What is the definition of insanity, at least from business perspective? It is doing the same things repeatedly, expecting different results. Many organizations on a Lean journey believe they can change their culture by embracing the idea of Lean, training everyone, and wait to see the changes. However, they do not do anything different, nor do they set the stage for changes. By that, I mean they are not demanding anything different, creating a reward or recognition system for changes, leading by example, or set timelines or schedules for implementation of any changes. They might even train employees over and over in the same techniques assuming they just forgot the training.
However, the simple truth is this – an organization does not change its culture by learning something different. It changes it culture by DOING something different. Culture change doesn’t come when folks inside the organization know something new and different, or when they intend something different, or they think differently, or that they have a different managing philosophy. It only starts when folks inside the organization do something different, and it is sustained when they continue to do something different over time.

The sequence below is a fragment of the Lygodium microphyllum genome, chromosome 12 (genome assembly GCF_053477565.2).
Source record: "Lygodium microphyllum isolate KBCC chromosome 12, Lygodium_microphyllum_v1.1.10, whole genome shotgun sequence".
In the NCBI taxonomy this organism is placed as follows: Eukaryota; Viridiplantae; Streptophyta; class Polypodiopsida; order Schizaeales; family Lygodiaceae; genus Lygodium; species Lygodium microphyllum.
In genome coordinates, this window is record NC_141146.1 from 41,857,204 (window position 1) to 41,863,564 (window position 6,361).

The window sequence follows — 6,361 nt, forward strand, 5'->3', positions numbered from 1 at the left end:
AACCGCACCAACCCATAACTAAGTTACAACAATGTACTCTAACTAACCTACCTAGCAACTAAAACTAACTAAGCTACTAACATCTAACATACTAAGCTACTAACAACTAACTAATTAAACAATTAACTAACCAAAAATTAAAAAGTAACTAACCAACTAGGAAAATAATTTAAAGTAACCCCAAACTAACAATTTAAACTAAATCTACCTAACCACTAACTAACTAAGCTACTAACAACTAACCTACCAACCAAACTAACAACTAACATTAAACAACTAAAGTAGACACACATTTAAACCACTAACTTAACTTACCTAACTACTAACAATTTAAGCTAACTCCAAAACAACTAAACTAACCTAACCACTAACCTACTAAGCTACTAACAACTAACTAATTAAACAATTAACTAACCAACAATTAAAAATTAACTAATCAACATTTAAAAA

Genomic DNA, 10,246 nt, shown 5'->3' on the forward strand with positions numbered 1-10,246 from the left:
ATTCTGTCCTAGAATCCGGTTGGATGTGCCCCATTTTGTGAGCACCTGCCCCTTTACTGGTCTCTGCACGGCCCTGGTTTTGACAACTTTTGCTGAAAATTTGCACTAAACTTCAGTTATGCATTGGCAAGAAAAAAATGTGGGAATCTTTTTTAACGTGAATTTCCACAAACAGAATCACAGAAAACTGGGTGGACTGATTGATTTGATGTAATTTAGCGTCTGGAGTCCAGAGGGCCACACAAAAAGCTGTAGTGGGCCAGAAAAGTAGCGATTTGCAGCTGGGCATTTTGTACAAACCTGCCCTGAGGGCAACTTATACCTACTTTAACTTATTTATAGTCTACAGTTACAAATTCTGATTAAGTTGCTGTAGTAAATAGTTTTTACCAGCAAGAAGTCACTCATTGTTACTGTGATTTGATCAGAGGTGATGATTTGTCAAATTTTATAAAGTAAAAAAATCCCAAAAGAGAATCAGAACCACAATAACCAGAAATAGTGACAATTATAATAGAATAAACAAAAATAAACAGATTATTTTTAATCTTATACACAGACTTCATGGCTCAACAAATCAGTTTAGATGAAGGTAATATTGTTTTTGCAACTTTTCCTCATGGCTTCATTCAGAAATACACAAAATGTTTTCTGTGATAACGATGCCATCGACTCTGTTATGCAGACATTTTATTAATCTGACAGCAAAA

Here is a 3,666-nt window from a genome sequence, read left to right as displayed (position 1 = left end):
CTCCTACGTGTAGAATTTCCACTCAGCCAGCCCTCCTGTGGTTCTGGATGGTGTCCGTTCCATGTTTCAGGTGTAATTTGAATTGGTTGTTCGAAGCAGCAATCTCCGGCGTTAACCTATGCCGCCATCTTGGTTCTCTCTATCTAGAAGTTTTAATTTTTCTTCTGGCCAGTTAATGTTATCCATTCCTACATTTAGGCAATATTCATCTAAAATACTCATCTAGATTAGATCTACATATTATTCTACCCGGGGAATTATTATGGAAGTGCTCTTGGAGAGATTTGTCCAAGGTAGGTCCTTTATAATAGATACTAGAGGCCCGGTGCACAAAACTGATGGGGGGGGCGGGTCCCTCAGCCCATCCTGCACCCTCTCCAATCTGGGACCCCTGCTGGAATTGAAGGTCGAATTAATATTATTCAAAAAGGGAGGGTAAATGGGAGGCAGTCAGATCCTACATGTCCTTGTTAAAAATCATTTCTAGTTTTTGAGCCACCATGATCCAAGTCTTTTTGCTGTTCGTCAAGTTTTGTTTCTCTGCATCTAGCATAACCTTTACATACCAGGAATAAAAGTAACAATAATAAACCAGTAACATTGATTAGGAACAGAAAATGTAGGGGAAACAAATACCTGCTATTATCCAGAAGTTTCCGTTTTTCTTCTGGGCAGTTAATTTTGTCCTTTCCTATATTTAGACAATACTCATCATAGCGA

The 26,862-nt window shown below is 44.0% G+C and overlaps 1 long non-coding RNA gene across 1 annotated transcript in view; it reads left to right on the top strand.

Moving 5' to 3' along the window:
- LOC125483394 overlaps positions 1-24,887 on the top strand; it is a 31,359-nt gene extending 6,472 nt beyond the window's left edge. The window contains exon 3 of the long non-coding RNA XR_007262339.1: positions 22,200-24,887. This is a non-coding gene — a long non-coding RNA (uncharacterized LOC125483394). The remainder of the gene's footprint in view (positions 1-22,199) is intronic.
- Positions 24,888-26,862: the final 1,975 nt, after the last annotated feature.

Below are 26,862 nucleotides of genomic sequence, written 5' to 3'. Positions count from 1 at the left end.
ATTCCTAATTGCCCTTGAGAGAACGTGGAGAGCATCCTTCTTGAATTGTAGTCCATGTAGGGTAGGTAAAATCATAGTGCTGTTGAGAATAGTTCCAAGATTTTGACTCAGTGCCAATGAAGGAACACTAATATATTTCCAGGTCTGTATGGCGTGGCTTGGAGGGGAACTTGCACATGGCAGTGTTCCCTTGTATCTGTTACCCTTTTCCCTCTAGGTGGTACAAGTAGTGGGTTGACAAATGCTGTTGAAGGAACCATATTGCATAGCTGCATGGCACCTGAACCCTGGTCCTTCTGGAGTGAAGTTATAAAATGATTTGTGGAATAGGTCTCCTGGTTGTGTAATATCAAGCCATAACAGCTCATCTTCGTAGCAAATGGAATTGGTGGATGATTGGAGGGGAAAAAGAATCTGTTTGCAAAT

When it comes to implementing a Lean culture, it is not enough to train people and then expect change. Yes, training is important as without it, changes come very haphazardly, without structure or sustainability. An organizations’ leadership has to set the stage for those changes to occur. This includes giving time and resources to ideate, pilot and implement changes, grant grace if those changes aren’t all successes, lead by example when possible, reward and recognize efforts and successes, provide examples and benchmarks for comparisons and set schedules for implementation of changes.
At MAMTC, we are experts at both providing the coaching and implementation to help an organization adapt a Lean culture. Contact us when you are ready to break the cycle of insanity.